Its Time for Chocolatefest

Chocolatefest!

The Knoxville Chapter of the Kidney Foundation started Chocolatefest more than twenty-five years ago at Knoxville Center. Eventually, the chapter decided to forego the yearly event.When one of the former board members had an urge to bring the festival back, she asked past Chocolatefest judge and local radio personality Jennifer Johnsey if she would help. Luckily, Jennifer was happy to oblige.

What a Joke!

What a Joke!

Mincey’s Musings Year Two, Week Two

A frustrated conductor once asked a band player with issues, “Son, what is it with you? Is it ignorance or apathy?” The player replied, “I don’t know, and I don’t care.”

This is a slightly tweaked missive that came my way via email. It reminded me of a joke I once heard at a meeting which I shall attempt to embellish for your reading pleasure.

Grandma's Oatmeal Raisin Cookies

Grandma's Oatmeal Raisin Cookies

Grandma made the best cookies, didn't she? She didn't work outside the home. Those were the days when she washed, starched and ironed her ruffled curtains and had time to crochet frilly doilies for the end tables next to the sofa. Ruffled curtains are things of the past as are crocheted doilies. She didn't have to get the kids properly dressed for school and then get herself to her job on time. She did have time to polish up on her cookie recipes.

Abraham and Carl

Abraham and Carl

Scratching your head? Who in the world are Abraham and Carl?

When we see the word “and” between two names, we assume they are connected in some way. For instance, I love the comedy teams of Andy and Barney (Mayberry), Lucy and Ethel and (one of my favorites) Laurel and Hardy.

For the record, Abraham and Carl are not a comedy team. In fact, they never even met for they lived thousands of years apart.

Scratching your head again?

Lemon - Cheese Salad

Lemon - Cheese Salad

I saw an article online the other day. It listed recipes that are outdated and thankful to be gone. I don't agree. Everyone of them are on my “favorites” list. I think the reason they are outdated is that they were over-used back in the day. I remember when I first discovered canned tuna fish. We had a Tuna Noodle Casserole about every other week. I have a good recipe for that, too.

Agriculture Creates Opportunity

Agriculture Creates Opportunity

One of the most important ways to invest in the future of agriculture is to invest in the people who will become tomorrow’s agriculture industry leaders. Students pursuing the agriculture industry often look for careers in planning, implementation, production, management, processing, education, or marketing ag products and services. Tennessee Department of Education predicts that over 60,000 high-skilled agricultural jobs open annually in the United States with just around 35,400 graduates in the Ag, Food, and Natural Resources program studies to fill the openings.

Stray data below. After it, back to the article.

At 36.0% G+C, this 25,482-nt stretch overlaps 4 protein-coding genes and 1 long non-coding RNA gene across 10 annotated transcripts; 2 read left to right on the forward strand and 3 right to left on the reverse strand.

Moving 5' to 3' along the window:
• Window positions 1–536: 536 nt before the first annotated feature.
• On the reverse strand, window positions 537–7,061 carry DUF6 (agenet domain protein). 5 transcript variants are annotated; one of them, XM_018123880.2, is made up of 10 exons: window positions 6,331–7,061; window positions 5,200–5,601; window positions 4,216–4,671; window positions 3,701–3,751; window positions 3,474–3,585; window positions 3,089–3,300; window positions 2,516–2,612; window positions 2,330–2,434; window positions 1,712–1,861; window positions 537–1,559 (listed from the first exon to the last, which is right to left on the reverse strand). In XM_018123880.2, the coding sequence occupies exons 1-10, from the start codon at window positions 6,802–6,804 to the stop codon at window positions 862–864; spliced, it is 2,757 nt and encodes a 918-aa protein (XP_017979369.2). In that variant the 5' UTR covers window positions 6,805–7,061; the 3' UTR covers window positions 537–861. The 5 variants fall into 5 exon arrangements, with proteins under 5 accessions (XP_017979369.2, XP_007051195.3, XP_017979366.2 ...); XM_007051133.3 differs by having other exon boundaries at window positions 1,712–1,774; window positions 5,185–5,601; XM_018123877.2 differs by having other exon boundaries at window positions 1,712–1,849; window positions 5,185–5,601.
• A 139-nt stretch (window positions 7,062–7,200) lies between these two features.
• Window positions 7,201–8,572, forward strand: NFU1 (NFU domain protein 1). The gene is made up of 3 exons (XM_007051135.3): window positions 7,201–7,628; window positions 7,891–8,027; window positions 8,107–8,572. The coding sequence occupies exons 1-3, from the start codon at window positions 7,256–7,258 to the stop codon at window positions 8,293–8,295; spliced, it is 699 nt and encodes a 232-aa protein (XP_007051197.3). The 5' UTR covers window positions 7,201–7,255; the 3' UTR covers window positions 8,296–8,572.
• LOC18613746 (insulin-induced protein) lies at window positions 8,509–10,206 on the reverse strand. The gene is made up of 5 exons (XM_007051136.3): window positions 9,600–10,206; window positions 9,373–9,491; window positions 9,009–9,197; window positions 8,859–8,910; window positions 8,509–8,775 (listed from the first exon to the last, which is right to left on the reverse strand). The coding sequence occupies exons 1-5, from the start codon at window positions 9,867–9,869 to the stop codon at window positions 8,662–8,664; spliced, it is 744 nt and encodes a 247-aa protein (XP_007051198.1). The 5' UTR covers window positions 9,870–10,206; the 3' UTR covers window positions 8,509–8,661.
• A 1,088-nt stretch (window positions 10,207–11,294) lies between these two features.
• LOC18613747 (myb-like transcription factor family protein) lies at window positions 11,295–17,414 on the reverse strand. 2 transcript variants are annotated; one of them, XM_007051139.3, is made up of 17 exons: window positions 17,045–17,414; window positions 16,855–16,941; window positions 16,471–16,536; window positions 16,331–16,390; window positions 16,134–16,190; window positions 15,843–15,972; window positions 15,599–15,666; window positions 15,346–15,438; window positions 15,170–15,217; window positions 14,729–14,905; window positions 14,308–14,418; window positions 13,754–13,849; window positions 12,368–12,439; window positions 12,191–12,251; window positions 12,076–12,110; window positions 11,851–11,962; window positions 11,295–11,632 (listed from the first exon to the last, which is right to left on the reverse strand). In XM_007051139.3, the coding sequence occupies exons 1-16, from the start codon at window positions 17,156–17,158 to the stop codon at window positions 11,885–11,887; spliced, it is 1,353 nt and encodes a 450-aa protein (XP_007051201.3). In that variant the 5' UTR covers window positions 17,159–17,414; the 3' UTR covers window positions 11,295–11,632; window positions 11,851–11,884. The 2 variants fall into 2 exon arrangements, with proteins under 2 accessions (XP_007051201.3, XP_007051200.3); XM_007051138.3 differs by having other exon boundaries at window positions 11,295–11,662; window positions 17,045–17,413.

Events

Wine and Canvas with Betty Bullen

Thursday, January 24, 2019 - 18:00

Betty is teaching another wonderful Wine and Canvas Class! This class we will be painting Red Breasted Blue Birds!

Sip on some wine and learn to paint from one of Union Counties best! Supplies are included.

Tickets are only $35 and must be purchased in advance by calling (865) 745-2902 or by coming into The Winery.

Seating is limited and fills up very fast so make sure you reserve your ticket today!

Area Worship Leaders, Pastors, and Faith community leaders

Thursday, January 31, 2019 - 07:30
Area Worship Leaders, Pastors, and Faith community leaders

"We invite all area Worship Leaders, Pastors, and Faith community leaders to come together on the last Thursday of each month at Hardee's at 7:30 am. This is to be a time of fellowship, prayer, and discussion about how we as a community of Faith can work together to have a positive impact on our county. All are welcome!" For more information please contact Kathy Chesney at 865-566-3289.

Wine and Design

Thursday, January 31, 2019 - 18:00

Join us at The Winery for a fun Wine and Design event.
During this class, get ready for Valentine's Day by painting